PTU-098 High Levels of Emotional and Physical Distress Among Family Caregivers of Individuals with Inflammatory Bowel Disease (IBD)

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In chronic debilitating disorders, caregiving can be stressful and may contribute to serious illness and depression. However, in less debilitating disorders, such as IBD, limited data are available about the impact of the disease on caregiver’s well-being. Our aim was to identify the emotional and physical distress among family caregivers of IBD patients in order to provide preventive services to an at-risk but hidden population.


Over a 19 month period, in the tertiary referral centre for IBD in Central Greece, we interviewed 44 family caregivers of Crohn’s Disease (CD) and 41 of Ulcerative Colitis (UC) patients. Caregiver’s distress was assessed by using the caregiver self-assessment questionnaire “How Are You ?” of the American Medical Association. Disease activity was assessed using the Harvey-Bradshaw index for CD and Simple Colitis Activity Index for UC. A card with the sociodemographic and clinical characteristics of the population were also collected. The impact of each characteristic on caregiver’s well-being was studied with one and two way ANOVA.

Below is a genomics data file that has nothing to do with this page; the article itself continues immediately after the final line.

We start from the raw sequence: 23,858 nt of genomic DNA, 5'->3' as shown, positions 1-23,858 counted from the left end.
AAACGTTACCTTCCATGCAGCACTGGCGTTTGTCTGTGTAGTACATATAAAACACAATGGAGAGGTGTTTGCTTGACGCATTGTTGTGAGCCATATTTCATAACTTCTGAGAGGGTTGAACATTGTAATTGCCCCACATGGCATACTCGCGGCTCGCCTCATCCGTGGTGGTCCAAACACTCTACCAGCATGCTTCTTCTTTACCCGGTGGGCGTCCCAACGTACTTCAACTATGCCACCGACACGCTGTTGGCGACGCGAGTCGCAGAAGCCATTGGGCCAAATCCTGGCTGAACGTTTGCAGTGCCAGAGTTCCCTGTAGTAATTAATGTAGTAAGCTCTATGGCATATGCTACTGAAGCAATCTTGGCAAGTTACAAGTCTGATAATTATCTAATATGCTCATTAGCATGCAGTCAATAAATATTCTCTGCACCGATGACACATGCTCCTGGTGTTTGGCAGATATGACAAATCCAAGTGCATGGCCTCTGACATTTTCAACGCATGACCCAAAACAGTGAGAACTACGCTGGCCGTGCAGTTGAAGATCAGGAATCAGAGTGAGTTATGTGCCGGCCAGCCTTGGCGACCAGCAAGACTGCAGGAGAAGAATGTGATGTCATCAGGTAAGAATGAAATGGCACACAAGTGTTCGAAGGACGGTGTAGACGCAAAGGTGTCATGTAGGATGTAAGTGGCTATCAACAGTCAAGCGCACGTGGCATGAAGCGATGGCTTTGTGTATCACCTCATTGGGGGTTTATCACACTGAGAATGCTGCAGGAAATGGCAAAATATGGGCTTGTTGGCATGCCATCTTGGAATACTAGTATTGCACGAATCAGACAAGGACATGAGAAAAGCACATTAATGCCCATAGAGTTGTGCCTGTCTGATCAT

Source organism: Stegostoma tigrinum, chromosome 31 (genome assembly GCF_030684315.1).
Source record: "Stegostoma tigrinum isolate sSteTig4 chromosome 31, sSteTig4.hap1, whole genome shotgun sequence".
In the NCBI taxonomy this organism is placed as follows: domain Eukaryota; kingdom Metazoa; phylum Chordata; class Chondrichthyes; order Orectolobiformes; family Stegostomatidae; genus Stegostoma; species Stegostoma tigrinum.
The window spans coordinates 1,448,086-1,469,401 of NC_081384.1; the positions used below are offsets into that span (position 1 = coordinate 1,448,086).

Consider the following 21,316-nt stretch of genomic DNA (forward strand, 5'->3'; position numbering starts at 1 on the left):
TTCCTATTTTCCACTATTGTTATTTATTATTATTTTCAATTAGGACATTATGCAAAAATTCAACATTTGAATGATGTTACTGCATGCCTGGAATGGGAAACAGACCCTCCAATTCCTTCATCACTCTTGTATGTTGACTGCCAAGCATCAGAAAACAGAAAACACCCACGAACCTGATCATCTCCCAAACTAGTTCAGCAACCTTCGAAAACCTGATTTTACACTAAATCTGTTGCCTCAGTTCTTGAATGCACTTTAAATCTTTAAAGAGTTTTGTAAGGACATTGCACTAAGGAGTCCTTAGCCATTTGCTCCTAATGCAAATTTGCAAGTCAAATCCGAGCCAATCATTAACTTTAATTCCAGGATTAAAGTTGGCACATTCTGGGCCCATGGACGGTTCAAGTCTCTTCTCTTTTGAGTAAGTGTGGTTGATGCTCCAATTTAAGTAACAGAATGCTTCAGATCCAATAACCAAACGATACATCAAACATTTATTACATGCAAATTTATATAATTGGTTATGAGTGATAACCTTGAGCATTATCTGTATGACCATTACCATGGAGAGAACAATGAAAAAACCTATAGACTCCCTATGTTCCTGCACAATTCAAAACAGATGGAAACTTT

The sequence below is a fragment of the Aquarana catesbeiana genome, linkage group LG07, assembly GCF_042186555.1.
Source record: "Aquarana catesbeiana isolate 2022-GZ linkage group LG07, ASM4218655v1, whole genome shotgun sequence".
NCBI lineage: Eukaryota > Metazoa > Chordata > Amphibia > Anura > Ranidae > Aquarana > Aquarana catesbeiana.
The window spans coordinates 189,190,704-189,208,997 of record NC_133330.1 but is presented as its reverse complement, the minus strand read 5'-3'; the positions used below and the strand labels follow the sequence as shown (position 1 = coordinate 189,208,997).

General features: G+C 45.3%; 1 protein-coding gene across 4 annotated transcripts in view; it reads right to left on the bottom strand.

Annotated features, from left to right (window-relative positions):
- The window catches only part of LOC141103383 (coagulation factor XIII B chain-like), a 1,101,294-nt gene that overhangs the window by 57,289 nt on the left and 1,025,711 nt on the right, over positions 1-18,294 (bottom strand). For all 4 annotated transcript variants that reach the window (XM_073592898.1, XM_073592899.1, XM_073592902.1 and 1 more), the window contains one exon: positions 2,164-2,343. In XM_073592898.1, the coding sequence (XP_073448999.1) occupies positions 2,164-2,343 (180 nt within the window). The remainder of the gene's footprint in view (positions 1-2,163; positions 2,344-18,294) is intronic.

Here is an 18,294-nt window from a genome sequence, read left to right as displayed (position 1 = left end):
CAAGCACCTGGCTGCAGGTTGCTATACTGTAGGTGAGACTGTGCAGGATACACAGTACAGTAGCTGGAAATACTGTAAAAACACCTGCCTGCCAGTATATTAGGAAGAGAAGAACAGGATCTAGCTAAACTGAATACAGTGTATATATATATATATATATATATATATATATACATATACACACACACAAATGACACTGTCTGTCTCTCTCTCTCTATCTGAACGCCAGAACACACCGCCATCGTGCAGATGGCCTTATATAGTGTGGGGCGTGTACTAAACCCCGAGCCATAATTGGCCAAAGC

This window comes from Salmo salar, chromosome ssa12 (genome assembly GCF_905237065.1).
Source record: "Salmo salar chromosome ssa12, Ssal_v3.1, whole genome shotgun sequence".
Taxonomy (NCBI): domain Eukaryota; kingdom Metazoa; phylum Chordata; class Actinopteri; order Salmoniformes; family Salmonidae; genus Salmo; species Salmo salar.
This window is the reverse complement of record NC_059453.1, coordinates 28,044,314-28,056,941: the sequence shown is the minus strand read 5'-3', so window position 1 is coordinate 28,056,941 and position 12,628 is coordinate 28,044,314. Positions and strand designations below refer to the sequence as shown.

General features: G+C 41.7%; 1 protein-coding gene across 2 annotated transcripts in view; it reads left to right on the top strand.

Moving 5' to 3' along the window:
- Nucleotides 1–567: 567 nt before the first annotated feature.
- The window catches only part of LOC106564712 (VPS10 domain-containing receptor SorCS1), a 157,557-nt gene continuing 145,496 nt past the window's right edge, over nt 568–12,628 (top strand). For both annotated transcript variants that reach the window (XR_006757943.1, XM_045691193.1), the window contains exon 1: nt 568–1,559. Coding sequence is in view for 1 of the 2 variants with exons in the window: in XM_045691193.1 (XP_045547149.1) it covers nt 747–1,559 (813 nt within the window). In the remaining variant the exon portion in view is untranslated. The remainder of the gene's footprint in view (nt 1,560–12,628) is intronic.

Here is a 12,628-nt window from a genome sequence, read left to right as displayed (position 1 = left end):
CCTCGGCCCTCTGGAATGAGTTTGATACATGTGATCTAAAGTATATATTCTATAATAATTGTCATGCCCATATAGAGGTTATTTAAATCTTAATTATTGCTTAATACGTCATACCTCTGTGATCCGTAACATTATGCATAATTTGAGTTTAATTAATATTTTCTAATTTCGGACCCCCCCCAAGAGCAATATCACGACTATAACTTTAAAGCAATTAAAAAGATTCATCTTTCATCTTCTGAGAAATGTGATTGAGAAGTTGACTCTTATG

84,7% of the caregivers showed high levels of emotional and physical distress with the majority of them to be middle-aged women (61.2%) with basic educational level (61,2%)and full-time employment (65,9%) at the time of the study. No significant difference found on the level of distress between caregivers of CD and those of UC patients. Factor analysis identified that female gender, active disease, disease related complications and long lasting disease had significant impact on the caregiver’s level of distress.

Disclosure of Interest

None Declared.

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